While the soils of the estate vineyard manifest many variations on a common theme, the primary soil type consists of a loamy clay overlying decomposed volcanic tuft and limestone shale. These calcareous based soils help control vine vigor. The vineyards are planted on a series of south facing hillsides, which protect the vines from the wind and fog rushing in from the nearby ocean. The unique character of our site provides sunny days with moderate temperatures, fostering a long, cool growing season. The vineyard’s rocky hillsides allow for excellent drainage, which is essential for controlling vine vigor. The average harvest yields roughly 4.5 pounds of grapes per vine (2.5 tons per acre), or the equivalent of 2 bottles of wine per vine.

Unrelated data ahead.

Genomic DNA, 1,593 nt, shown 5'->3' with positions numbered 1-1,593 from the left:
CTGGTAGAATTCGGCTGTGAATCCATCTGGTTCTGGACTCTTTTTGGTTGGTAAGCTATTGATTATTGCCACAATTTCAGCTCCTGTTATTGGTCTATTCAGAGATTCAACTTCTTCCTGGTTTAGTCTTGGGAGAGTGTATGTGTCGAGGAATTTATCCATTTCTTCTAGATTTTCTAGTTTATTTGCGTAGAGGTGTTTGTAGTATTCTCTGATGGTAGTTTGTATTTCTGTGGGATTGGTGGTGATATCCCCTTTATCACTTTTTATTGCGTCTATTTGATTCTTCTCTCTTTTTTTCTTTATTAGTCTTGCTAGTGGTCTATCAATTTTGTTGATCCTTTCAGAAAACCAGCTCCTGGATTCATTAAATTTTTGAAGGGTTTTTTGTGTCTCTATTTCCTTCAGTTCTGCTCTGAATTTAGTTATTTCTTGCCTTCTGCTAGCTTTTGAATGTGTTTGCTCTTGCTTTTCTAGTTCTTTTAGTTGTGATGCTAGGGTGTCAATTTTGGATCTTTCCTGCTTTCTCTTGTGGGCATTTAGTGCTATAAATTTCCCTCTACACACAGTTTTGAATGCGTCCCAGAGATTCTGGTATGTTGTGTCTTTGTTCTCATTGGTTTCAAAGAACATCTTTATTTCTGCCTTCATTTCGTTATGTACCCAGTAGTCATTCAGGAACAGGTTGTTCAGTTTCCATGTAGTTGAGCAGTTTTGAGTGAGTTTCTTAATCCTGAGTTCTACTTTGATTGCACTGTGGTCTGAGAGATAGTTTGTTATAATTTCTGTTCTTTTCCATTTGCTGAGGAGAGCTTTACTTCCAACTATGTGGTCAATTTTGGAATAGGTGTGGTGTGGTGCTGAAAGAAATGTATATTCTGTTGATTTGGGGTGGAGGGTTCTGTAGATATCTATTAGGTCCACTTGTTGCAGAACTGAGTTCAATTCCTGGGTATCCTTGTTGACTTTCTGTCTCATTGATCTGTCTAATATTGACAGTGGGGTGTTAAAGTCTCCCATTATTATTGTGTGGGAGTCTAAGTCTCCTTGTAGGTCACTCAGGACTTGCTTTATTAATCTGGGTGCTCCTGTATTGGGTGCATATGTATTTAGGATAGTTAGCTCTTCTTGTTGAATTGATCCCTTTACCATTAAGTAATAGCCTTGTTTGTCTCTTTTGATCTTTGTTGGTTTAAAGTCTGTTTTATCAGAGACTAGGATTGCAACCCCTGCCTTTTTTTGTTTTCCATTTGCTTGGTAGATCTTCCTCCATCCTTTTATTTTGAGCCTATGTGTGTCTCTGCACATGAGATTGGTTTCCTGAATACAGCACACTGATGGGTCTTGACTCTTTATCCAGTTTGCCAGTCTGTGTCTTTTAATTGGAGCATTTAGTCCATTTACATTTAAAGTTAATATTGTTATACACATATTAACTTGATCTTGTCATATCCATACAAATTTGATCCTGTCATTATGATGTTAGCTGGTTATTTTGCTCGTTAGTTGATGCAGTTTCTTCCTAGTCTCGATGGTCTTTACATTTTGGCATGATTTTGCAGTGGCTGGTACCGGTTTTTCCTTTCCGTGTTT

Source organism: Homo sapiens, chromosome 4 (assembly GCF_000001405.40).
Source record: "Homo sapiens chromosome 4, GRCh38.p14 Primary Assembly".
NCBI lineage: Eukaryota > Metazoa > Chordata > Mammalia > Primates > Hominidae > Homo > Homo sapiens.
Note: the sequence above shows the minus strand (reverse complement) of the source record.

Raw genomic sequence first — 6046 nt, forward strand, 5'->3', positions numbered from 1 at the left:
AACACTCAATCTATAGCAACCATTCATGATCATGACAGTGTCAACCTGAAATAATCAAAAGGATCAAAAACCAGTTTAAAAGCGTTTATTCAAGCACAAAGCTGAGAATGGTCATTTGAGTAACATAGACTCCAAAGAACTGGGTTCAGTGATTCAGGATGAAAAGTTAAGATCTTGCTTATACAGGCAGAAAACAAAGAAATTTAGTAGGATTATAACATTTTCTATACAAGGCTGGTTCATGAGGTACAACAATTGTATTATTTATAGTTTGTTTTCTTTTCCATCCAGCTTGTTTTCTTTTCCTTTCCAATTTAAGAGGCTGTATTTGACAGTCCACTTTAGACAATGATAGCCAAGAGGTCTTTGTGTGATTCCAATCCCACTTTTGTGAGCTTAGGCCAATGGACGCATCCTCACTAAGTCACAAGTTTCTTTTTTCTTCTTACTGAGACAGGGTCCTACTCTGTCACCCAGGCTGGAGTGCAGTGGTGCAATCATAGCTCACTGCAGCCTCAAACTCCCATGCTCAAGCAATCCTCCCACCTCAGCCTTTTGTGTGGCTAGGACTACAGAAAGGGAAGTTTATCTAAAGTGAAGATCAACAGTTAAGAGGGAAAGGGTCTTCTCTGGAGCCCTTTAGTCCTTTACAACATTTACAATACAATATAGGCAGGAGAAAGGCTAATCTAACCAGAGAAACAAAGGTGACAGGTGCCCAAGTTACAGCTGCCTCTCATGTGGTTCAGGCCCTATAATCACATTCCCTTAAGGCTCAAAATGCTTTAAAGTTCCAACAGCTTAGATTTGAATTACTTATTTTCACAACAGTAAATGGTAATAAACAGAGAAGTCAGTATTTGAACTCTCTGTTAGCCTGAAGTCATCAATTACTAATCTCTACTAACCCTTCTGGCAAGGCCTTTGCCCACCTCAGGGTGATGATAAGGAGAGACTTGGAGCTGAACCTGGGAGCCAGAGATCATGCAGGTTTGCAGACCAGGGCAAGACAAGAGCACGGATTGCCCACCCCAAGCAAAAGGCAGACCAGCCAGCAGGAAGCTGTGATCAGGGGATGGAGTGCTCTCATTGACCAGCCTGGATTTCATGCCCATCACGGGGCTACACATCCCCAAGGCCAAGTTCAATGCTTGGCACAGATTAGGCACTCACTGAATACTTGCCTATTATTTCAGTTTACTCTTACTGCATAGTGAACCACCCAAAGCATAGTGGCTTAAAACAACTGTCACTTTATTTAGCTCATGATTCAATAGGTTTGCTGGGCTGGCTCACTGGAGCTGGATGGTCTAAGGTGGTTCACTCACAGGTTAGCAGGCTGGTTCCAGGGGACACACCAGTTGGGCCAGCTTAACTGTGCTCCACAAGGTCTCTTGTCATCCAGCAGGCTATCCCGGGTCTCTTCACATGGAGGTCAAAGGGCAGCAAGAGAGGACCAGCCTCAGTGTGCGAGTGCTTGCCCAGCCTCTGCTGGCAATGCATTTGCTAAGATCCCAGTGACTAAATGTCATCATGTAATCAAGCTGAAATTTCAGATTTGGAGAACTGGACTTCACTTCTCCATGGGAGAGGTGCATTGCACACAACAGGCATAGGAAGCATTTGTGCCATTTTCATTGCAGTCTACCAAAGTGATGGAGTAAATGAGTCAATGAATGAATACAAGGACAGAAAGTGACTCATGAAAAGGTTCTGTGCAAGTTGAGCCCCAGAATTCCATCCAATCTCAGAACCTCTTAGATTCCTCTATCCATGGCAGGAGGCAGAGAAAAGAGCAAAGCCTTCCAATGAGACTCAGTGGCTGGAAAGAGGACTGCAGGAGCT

Piper-Heidsieck supplied the know how for the Méthode Champenoise and Sonoma Vineyards (later renamed Rodney Strong Vineyards) supplied the grapes from the cooler areas of the Russian River Valley as well as the initial place to make the wine. I first visited in Piper Sonoma in about 1983 and saw bottles being riddled (a step in the Champagne process) using gyro-palletes. Rodney Strong, a former Broadway dancer and choreographer turned winemaker, was the public face of Piper-Sonoma who regularly traveled talking about the wines. Rod walked us through the sparkling wine production process and we tasted the three Piper Sonoma bubblies: Brut, Blanc de Noirs, and Tete de Cuvee. While the more expensive Tete de Cuvee didn’t do much for me, I thought the Brut and the Blanc de Noirs (a “white” sparkler made from all red grapes) were well-made fizz that fit nicely into the upper quality tier of California bubbly. I remember Rodney Strong’s pleasure that the Blanc de Noirs was close in color to the Brut with no tell-tale pink or salmon tint – “the eye of some damn bird” as he liked to say in a reference to the “eye of the swan” or the “oeil de perdrix” (eye of partridge) that appeared on some labels of the pinker blanc de noirs of the day.